katit

Yet another which machine to buy topic

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First post here, but I read half forum by now it seems :)

Here is my background. I'm into cars, currently restoring older BMW. Goal is to DIY everything so it's not about time/money but about doing it myself. Project is to recover seats in leather. I did read and watch as much as possible on subject. Seats actually pretty simple because they consist of 7 smaller parts. 4 bolsters, 2 pads and headrest.

Anyway.. My dilemma right now is which machine to get. Primarily between used and new. Here is my thoughts, let me know what you think:

1. There is many different kinds of machines which will do. All with their specifics. Do I really want to tinker with machine? Probably no. Do I want solid thing which is not made in China with parts available in future? Probably yes. Do I like to tinker and learn about things? Yes. Is this (tinkering/restoring/adjusting old machine) part of this project? Probably no.

2. Seeing how it's done (sewing) I will definitely need servo motor and will definitely sew on very slow rpms. Manual lubrication is probably what I want.

3. This is just a hobby. Most likely I will keep machine for a year at most. Probably going to sell it once it's all done. Don't want to spend too much but don't want to be "limited" as I'm new to all this and bad/weak machine will make things even worse. If it becomes long-term hobby I can afford good machine, just no point in spending money now. After reading I think $1k is a good pricepoint.

4. Here in STL there is nothing I see local as far as good used. Prices getting close to $1k for ooold stuff and adding motor, tweaking, etc will get me to the price of new Consew P1206RB. Seems like this machine will do more than what I need, got all features but only concern is lubrication at low speeds.

 

Questions:

1. What do you think about all this? What machine should I look for? How is resale for P1206RB?

2. How much should I budget for accessories? It's for auto upholstery, wonder what needle I need, anything else?

 

Thanks a alot!

Edited by katit

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Another con for P1206RB (or not?) is stich of 7mm max. When I researched this it seems like actual stitch smaller with thicker materials, so 7mm can become 5mm. Is that true? Where would I need stiches more than 5-7mm?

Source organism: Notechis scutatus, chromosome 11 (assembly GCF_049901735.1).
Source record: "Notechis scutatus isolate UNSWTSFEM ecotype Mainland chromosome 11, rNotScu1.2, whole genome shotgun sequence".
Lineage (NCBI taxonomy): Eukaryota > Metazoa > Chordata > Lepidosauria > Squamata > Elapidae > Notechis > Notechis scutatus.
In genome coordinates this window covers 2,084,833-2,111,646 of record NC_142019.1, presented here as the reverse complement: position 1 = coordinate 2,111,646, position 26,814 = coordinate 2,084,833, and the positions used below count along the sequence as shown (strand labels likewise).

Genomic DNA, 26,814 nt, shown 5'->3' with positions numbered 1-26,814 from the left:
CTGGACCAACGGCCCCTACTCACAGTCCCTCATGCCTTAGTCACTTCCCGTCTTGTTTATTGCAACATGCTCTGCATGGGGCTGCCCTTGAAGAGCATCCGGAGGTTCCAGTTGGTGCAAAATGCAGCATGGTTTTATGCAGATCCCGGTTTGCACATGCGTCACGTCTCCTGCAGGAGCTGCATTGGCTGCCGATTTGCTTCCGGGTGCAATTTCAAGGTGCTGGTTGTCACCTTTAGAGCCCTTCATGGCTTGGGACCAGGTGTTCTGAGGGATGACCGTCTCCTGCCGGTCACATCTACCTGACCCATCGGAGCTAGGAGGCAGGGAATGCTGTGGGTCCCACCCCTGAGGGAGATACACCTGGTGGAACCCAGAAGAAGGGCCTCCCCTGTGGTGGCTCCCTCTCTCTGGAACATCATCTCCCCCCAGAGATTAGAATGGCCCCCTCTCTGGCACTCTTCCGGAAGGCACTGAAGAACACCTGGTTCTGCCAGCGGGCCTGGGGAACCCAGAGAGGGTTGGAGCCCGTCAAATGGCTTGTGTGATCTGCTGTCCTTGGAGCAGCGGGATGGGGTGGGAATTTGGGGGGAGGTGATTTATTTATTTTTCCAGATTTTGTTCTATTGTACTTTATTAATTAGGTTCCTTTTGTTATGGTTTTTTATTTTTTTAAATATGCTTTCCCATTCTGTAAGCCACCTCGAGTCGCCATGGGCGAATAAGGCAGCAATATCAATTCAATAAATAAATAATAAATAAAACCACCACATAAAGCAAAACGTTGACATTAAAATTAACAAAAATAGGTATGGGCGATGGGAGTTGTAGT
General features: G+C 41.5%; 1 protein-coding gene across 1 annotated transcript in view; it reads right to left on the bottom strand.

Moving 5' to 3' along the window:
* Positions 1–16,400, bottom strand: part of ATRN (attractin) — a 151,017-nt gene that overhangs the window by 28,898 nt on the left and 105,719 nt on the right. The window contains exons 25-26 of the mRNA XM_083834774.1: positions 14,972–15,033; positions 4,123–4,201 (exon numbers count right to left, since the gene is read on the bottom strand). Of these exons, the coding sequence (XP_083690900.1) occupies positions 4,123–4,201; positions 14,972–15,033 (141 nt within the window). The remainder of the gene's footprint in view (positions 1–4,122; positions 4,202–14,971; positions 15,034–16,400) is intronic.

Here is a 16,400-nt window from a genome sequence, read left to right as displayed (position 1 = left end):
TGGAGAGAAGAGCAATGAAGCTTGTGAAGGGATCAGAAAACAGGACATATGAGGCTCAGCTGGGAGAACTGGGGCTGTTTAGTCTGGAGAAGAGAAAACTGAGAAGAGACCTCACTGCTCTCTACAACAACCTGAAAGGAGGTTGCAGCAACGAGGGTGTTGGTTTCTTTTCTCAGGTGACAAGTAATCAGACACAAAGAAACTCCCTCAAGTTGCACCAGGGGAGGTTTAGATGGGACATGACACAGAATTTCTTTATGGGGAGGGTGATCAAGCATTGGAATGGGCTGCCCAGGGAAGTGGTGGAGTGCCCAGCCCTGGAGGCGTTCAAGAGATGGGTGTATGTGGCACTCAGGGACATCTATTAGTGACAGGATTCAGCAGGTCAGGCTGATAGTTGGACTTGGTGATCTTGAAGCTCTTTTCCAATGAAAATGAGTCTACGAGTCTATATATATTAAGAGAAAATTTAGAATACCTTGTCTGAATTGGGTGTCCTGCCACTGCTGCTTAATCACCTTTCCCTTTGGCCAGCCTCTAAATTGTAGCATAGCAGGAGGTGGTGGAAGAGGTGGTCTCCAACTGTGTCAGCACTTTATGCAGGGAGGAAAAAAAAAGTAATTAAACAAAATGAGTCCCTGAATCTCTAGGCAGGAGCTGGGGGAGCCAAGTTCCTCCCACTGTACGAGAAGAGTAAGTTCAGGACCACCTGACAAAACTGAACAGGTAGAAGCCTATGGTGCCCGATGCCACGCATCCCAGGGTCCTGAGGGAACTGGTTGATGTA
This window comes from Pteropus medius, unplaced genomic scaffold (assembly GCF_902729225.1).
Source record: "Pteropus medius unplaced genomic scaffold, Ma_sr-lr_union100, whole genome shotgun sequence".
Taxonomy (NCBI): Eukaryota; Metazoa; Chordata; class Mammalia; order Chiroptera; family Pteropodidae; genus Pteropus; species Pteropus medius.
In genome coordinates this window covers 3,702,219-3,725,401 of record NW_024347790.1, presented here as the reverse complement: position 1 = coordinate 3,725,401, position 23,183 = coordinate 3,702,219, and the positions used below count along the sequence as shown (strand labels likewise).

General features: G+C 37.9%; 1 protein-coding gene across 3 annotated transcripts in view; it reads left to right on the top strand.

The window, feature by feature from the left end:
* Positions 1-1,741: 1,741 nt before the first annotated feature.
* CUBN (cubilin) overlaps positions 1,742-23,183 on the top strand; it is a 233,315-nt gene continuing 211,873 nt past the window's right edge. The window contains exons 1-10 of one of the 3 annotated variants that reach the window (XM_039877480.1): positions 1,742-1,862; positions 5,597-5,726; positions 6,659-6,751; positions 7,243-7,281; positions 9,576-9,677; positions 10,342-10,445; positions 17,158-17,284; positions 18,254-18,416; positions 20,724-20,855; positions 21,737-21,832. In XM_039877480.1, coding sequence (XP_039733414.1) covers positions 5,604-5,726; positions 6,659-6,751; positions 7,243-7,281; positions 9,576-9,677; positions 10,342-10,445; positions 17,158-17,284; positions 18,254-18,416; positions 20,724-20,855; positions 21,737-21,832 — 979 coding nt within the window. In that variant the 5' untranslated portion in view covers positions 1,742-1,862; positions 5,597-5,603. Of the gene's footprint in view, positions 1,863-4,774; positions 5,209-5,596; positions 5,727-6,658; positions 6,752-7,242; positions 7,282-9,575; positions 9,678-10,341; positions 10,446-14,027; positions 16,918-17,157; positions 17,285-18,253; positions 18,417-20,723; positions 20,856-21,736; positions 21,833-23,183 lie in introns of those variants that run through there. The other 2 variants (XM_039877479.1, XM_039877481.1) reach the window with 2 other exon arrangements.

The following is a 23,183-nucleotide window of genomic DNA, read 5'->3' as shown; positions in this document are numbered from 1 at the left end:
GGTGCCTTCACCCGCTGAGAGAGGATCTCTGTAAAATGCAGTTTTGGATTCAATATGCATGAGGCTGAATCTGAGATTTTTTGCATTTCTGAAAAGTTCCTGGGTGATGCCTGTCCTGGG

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 7mm length is huge. You would never need to go that long on leathercraft projects.

The reason SPI is shorter on thick material is because of the compound feed walking foot design. The needle is pendulous, so the higher up, the shorter the stroke.

 

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As a guide, 5mm stitch length is about 5 stitches per inch (25.4mm). That is the ideal stitch length for upholstery, although a longer 6mm would do on some non-critical seams. Anything longer that 4 per inch is inefficient for seat covers.

As for resale value of the P-1206R, it is too new to have a known value. This machine sells for about a thousand dollars new. Used one year, it might fetch $500 or $600.

The pump in this machine is more efficient than on high speed straight stitch machines.

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17 minutes ago, Wizcrafts said:

As a guide, 5mm stitch length is about 5 stitches per inch (25.4mm). That is the ideal stitch length for upholstery, although a longer 6mm would do on some non-critical seams. Anything longer that 4 per inch is inefficient for seat covers.

As for resale value of the P-1206R, it is too new to have a known value. This machine sells for about a thousand dollars new. Used one year, it might fetch $500 or $600.

The pump in this machine is more efficient than on high speed straight stitch machines.

I was thinking about stitch size for different purposes. For example, wrapping steering wheel machine can be used to make holes before manual-stitch. But thats about 5mm. Maybe when making decorative seams it can be more than 5mm? I don't know, I was just curious where bigger stitches used.

 

Used price of $500-600 sounds great, I would pay it right now :) But it's always like this, there is none around and when I'm ready to sell mine it will be 500-600.. From price standpoint maybe it is better to find good used machine even if it's same price. Most likely it will cost the same in a year. I'm not really good at finding deals though..